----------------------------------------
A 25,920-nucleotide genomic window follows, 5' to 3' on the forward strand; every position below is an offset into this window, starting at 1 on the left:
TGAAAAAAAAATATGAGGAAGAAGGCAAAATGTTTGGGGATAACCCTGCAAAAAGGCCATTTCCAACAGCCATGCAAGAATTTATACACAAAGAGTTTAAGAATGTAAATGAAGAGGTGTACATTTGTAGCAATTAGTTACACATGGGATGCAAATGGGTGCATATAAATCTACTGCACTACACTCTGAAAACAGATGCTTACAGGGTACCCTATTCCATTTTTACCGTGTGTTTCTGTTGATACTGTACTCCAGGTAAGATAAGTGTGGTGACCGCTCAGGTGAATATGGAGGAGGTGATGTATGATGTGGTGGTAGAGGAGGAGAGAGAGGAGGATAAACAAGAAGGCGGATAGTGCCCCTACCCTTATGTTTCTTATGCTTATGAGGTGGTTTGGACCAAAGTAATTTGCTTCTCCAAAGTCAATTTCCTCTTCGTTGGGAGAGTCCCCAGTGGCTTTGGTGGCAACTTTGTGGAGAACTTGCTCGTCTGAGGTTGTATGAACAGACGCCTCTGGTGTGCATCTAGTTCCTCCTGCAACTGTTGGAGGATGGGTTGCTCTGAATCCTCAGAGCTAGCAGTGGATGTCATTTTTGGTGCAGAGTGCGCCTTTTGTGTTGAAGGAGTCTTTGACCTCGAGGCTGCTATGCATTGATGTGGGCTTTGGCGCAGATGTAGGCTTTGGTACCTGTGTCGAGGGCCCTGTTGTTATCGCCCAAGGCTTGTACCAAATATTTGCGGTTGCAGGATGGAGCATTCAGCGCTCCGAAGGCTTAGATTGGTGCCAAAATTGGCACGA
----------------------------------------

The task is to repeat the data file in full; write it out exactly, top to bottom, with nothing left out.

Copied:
A 25,920-nucleotide genomic window follows, 5' to 3' on the forward strand; every position below is an offset into this window, starting at 1 on the left:
TGAAAAAAAAATATGAGGAAGAAGGCAAAATGTTTGGGGATAACCCTGCAAAAAGGCCATTTCCAACAGCCATGCAAGAATTTATACACAAAGAGTTTAAGAATGTAAATGAAGAGGTGTACATTTGTAGCAATTAGTTACACATGGGATGCAAATGGGTGCATATAAATCTACTGCACTACACTCTGAAAACAGATGCTTACAGGGTACCCTATTCCATTTTTACCGTGTGTTTCTGTTGATACTGTACTCCAGGTAAGATAAGTGTGGTGACCGCTCAGGTGAATATGGAGGAGGTGATGTATGATGTGGTGGTAGAGGAGGAGAGAGAGGAGGATAAACAAGAAGGCGGATAGTGCCCCTACCCTTATGTTTCTTATGCTTATGAGGTGGTTTGGACCAAAGTAATTTGCTTCTCCAAAGTCAATTTCCTCTTCGTTGGGAGAGTCCCCAGTGGCTTTGGTGGCAACTTTGTGGAGAACTTGCTCGTCTGAGGTTGTATGAACAGACGCCTCTGGTGTGCATCTAGTTCCTCCTGCAACTGTTGGAGGATGGGTTGCTCTGAATCCTCAGAGCTAGCAGTGGATGTCATTTTTGGTGCAGAGTGCGCCTTTTGTGTTGAAGGAGTCTTTGACCTCGAGGCTGCTATGCATTGATGTGGGCTTTGGCGCAGATGTAGGCTTTGGTACCTGTGTCGAGGGCCCTGTTGTTATCGCCCAAGGCTTGTACCAAATATTTGCGGTTGCAGGATGGAGCATTCAGCGCTCCGAAGGCTTAGATTGGTGCCAAAATTGGCACGA